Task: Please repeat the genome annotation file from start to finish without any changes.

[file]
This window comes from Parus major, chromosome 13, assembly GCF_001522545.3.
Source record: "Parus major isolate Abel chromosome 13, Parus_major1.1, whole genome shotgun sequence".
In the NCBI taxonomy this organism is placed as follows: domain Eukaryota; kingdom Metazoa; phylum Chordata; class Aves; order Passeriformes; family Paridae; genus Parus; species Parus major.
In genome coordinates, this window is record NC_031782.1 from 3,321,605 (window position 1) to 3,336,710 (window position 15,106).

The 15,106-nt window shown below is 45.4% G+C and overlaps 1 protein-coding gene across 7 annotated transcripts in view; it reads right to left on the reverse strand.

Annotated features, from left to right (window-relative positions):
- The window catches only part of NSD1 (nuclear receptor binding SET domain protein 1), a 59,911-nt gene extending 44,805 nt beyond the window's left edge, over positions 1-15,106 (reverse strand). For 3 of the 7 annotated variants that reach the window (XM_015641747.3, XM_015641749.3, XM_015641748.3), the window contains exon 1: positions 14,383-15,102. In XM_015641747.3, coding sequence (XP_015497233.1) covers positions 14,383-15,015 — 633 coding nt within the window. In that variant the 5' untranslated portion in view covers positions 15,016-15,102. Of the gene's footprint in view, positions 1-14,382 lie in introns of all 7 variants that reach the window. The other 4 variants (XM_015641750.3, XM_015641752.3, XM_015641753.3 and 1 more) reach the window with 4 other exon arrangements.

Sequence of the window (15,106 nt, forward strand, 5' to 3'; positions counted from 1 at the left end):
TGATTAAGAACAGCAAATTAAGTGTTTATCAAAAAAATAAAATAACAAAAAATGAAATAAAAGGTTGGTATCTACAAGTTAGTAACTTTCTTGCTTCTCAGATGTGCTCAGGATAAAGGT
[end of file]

This window comes from Parus major, chromosome 13, assembly GCF_001522545.3.
Source record: "Parus major isolate Abel chromosome 13, Parus_major1.1, whole genome shotgun sequence".
In the NCBI taxonomy this organism is placed as follows: domain Eukaryota; kingdom Metazoa; phylum Chordata; class Aves; order Passeriformes; family Paridae; genus Parus; species Parus major.
In genome coordinates, this window is record NC_031782.1 from 3,321,605 (window position 1) to 3,336,710 (window position 15,106).

The 15,106-nt window shown below is 45.4% G+C and overlaps 1 protein-coding gene across 7 annotated transcripts in view; it reads right to left on the reverse strand.

Annotated features, from left to right (window-relative positions):
- The window catches only part of NSD1 (nuclear receptor binding SET domain protein 1), a 59,911-nt gene extending 44,805 nt beyond the window's left edge, over positions 1-15,106 (reverse strand). For 3 of the 7 annotated variants that reach the window (XM_015641747.3, XM_015641749.3, XM_015641748.3), the window contains exon 1: positions 14,383-15,102. In XM_015641747.3, coding sequence (XP_015497233.1) covers positions 14,383-15,015 — 633 coding nt within the window. In that variant the 5' untranslated portion in view covers positions 15,016-15,102. Of the gene's footprint in view, positions 1-14,382 lie in introns of all 7 variants that reach the window. The other 4 variants (XM_015641750.3, XM_015641752.3, XM_015641753.3 and 1 more) reach the window with 4 other exon arrangements.

Sequence of the window (15,106 nt, forward strand, 5' to 3'; positions counted from 1 at the left end):
TGATTAAGAACAGCAAATTAAGTGTTTATCAAAAAAATAAAATAACAAAAAATGAAATAAAAGGTTGGTATCTACAAGTTAGTAACTTTCTTGCTTCTCAGATGTGCTCAGGATAAAGGT